“I saw the statue move twice,” he recalls, adding that he initially thought he was imagining it: “But a lot of people were there, thousands, and when I saw it, everyone saw it in that split second. I remember that someone fainted.”
The phenomenon of the moving statues had begun the previous February in the small village of Asdee in North Kerry. A seven-year-old girl preparing for her First Communion reported that, while praying in the church she’d seen statues of the Virgin Mary and the Sacred Heart moving. Within hours, other children were seeing the same things. The following Sunday an estimated 2,000 people descended on the church.
From there the phenomenon moved quickly and similar reports began to come in from around the country — from Ballydesmond, near the Cork border, from Ballinspittle, where by late July the crowds numbered 10,000 a night and sometimes more; from Monastervin where crowds of people followed up on the Miller family’s sightings, and from Stradbally where Mary Moore called into the church to light candles, and saw a vision of Our Lord ‘morphing’ into the statue of the Virgin Mary. That September in Sligo, thousands of people gathered in a field after four local schoolgirls saw an apparition of the Virgin Mary. In fact, it’s believed, statues were seen to move at some 30 locations around the country.
The summer of 1985 was an unusually difficult one for Ireland — 329 people were killed in the Air India disaster in July when an airplane was blown up by a bomb crashing into the Atlantic Ocean while in Irish airspace. Meanwhile Ireland was in the midst of a crushing economic recession. High unemployment figures and mass emigration left families and communities struggling, while traditional church teachings were being challenged as the divorce and abortion referendums were contested.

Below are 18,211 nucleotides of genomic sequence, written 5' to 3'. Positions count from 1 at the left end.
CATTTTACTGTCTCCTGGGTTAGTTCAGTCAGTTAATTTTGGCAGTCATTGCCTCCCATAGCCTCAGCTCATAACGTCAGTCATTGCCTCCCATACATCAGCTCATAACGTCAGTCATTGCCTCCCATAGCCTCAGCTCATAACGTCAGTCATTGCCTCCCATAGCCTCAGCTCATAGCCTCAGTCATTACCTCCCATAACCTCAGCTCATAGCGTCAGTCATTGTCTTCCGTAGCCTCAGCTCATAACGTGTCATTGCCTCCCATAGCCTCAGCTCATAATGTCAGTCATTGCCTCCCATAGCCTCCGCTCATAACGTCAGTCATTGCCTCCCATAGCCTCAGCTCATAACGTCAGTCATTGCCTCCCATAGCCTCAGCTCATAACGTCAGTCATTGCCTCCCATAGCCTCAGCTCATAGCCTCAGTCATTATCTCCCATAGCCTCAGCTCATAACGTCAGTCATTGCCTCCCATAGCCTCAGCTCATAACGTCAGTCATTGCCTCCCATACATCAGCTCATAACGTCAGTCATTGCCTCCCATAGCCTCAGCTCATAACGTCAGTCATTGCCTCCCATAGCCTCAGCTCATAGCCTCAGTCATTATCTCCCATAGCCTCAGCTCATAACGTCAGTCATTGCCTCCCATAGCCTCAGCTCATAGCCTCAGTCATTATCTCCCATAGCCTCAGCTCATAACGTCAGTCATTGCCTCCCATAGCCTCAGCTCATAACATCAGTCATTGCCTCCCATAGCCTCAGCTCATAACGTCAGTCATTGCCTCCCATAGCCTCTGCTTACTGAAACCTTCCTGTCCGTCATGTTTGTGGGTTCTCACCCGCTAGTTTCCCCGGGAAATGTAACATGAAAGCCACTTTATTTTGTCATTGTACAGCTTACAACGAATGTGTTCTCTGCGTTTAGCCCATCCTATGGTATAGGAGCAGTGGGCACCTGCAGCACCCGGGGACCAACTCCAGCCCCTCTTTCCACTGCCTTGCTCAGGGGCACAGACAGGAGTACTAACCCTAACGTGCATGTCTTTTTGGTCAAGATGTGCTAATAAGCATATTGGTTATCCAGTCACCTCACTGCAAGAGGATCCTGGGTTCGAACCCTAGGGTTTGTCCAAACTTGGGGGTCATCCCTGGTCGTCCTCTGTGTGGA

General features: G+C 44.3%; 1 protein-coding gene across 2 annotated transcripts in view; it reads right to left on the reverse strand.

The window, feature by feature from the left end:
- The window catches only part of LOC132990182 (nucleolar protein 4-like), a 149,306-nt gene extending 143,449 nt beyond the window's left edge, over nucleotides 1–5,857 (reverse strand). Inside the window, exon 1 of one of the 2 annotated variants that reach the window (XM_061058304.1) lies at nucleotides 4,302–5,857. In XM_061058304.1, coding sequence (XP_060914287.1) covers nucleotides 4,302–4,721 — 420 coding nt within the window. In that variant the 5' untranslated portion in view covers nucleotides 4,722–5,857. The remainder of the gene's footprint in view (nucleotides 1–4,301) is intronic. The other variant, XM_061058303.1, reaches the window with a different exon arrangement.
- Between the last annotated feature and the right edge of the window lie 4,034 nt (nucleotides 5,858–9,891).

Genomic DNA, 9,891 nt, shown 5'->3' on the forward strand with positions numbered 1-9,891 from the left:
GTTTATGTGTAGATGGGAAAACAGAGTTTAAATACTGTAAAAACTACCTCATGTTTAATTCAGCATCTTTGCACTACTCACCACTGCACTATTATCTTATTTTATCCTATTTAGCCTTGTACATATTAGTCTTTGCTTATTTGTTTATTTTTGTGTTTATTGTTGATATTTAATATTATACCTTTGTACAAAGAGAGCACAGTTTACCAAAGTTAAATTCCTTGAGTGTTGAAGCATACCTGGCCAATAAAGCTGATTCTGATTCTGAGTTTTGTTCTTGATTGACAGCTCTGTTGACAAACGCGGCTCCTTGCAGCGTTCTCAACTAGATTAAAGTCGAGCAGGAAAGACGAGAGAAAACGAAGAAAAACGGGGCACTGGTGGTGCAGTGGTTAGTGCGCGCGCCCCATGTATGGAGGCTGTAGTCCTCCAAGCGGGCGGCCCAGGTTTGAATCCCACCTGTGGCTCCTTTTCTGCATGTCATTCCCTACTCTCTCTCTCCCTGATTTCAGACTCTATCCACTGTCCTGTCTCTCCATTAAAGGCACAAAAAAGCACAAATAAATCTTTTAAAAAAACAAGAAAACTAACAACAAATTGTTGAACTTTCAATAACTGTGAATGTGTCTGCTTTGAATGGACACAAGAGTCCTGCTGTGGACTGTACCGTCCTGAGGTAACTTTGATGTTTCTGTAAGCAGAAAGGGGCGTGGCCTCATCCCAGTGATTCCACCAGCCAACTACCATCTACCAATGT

But above everything that happened that summer when he was a teenager, the producer of the documentary, David Whelan says he always remembered the moving statues. “It was a story I remembered; I was always fascinated by it,” he recalls.
“I was about 15 at the time and I didn’t believe it, but I was always fascinated as to why people would believe.” The idea niggled at him; eventually he came to the conclusion that it would be good to go back and talk to the people who had reported experiencing sightings, while they were still alive.
“It’s a subject that a certain generation remembers, the summer of the moving statues.” He tracked eye-witnesses down through the RTÉ archives; people who had been willing to talk about what they saw that long-ago summer.
And yes, he says, to this day, everyone he spoke to firmly believe they saw something that summer, whether it was a holy statue moving or some kind of vision: “Patricia Bowen in Ballinspittle claims people still see the statue moving to this day.” It was a fascinating phenomenon which took place over what was a turbulent summer, he recalls.
“It happened all over Ireland; it lasted for a few weeks,” he says, adding however that he believes the moving statues became more than a strictly religious issue — the phenomenon also became a social outlet for rural communities all over the country.
“From talking to people in Monasterevin or Stradbally and Ballinspittle, what happened was you had a small town or village and it was in the news.”
There was nothing else happening, so going to see the moving statue on a summer evening, became a sociable thing to do: “I don’t think everyone there had a religious purpose; it was also a diversion and something to do on a summer’s evening — it was as much as social occasion as anything else.
“It’s a very interesting story that happened in Ireland which nobody can really explain — people flocked to grottos.
“It was a phenomenon and I’m not familiar with any phenomenon like it that has happened in Ireland.
“It all really started in the little village of Asdee in North Kerry, where a seven-year-old girl preparing for her First Communion saw something.
“If that little girl hadn’t run out of the church saying that she saw a statue move, you’d wonder whether it would have happened in the other places at all, and whether 100,000 people (probably more) would have ended up coming to Ballinspittle.
“In Sligo, for example, where the four girls saw the image of Mary on their way home, within a few days there were 20,000 people looking into the sky to see if they could see the Virgin Mary… we’ll never know why it all happened.”
‘Moving Statues — The Summer of 1985’ will be broadcast on Monday April 15 RTÉ One at 21:35